- August 5, 2023 at 9:48 am #20681
- August 6, 2023 at 7:24 pm #20683Hip Brother TomKeymaster
I am glad you found us. First! I want to commend you for getting the replacement. Quality of life is so important and you are going to notice an immediate difference. The hip pain will be gone. Second and probably most importantly, don’t try to hop back on the horse too fast. I started trying to run 3 months after surgery. I was able to run, but it did not feel right initially. After the euphoria of being free of the pain, you will have to be patient as that hip heals. Every day it will get stronger. 11 years later and I just completed a 52K mountain run – it wasn’t fast like Dave, but there were no hip issues! Stay optimistic! Stay positive and eventually you’ll be back to running marathons!
Hip Brother Tom
- August 7, 2023 at 4:22 am #20684OBParticipant
Your surgeon should be giving you a list of pre-surgery exercises to do to ready you for surgery. If not there is some good videos on YouTube from “talking with the docs” to “Bob and Brad”. I also could not run prior to surgery but could bike. I found the biking kept me in great shape and helped me recover well.
I asked my surgeon about lifespan of the new hip technology. I have the titanium post with ceramic head from Stryker that is said to last 30 years. My surgeon told me that the 30 years is predicated and the actual “in the body” test won’t be known until it’s been 30 years but said I won’t wear it out. I actually ran 2500 miles on my right hip, had it xrayed two years later and it didn’t show any wear.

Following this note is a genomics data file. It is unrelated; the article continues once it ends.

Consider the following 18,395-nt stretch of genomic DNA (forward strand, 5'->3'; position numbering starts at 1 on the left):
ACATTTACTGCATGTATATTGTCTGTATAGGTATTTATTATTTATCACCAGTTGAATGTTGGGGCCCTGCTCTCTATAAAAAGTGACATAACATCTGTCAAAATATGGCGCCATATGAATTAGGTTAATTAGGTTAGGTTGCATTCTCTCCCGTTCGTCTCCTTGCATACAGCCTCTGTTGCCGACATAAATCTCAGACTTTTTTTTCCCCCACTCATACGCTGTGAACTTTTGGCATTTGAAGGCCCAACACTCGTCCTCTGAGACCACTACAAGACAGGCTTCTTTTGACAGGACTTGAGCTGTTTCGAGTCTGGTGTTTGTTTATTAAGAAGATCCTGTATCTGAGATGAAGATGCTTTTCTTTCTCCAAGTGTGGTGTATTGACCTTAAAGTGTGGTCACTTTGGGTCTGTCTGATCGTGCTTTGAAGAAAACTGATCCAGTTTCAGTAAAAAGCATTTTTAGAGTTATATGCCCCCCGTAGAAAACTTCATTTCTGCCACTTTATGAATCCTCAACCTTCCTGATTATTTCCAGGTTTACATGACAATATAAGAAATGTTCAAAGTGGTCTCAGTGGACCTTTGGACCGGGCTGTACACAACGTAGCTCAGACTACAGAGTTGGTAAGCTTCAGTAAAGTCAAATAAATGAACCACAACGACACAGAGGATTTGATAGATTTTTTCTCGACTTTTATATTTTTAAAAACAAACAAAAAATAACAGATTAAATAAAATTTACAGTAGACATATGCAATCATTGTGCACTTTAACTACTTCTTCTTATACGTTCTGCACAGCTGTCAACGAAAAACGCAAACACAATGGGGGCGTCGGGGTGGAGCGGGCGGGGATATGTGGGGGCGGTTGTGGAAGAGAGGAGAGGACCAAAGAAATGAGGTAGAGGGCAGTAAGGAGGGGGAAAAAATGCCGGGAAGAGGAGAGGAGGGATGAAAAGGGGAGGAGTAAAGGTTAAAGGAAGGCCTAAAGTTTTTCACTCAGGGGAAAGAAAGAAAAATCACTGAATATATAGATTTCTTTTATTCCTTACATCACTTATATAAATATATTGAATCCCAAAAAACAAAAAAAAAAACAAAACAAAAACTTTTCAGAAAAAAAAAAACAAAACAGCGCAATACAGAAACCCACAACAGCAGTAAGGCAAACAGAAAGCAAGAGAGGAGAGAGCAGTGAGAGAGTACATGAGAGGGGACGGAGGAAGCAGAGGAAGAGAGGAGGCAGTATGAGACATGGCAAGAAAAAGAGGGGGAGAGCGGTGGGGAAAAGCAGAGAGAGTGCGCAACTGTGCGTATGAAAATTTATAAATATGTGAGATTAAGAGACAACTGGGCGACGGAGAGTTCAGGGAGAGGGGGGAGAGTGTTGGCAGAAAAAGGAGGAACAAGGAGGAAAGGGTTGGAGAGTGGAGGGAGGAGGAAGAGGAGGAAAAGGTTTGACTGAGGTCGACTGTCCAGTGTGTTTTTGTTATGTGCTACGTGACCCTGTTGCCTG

I found returning to running a demonstration in patience. Start walking and moving right away after surgery. Stay on your meds….don’t try to be brave…to allow you to move with minimal pain for the first couple of weeks. I only used a cane to provide support for a couple of weeks. Each day walk a little farther. By two months you should be able to walk multiple miles and spin on your peloton bike. By 4 months you should be able to start increasing your bike workload and do more strength and mobility exercises with walks as far as you want to go. At 6 months, I started to reintroduce jogging durning my walks using methods that they suggest when starting running programs….run 1 minute/ walk 1 minute and building.
Your hip will feel thick for awhile but you will gain great mobility back and be running normal in a year.
Good luck and post your progress.
- August 7, 2023 at 3:20 pm #20686Dave WhitesideParticipant
1) I think keeping as fit as you can will help you recover faster. Start doing hip strengthening/flexibility exercises now and then you can continue after surgery. If you can run/job a little, which is what I did, I think that also helped with my recovery.
2) Hard to say as most of us have only had 1 so little to compare with. However many people with different materials and anterior/posterior have all done very well, so I’m not sure it’s critical
3) I’m 13 years in and run about 2,000 miles a year and race mainly ultra’s. The way I look at it is no one knows how long it will last, but I know I’m going to enjoy it while I can and if I need a follow up I’ll decide then if I slow down, but for now enjoying life to the fullest
4) Again everyone is different, I waited 3 months before I started running, others start much earlier. I don’t think waiting a while in the big picture is worth the risk of damage early on.
Anyway, welcome tot he club and looking forward to hearing about your successes.
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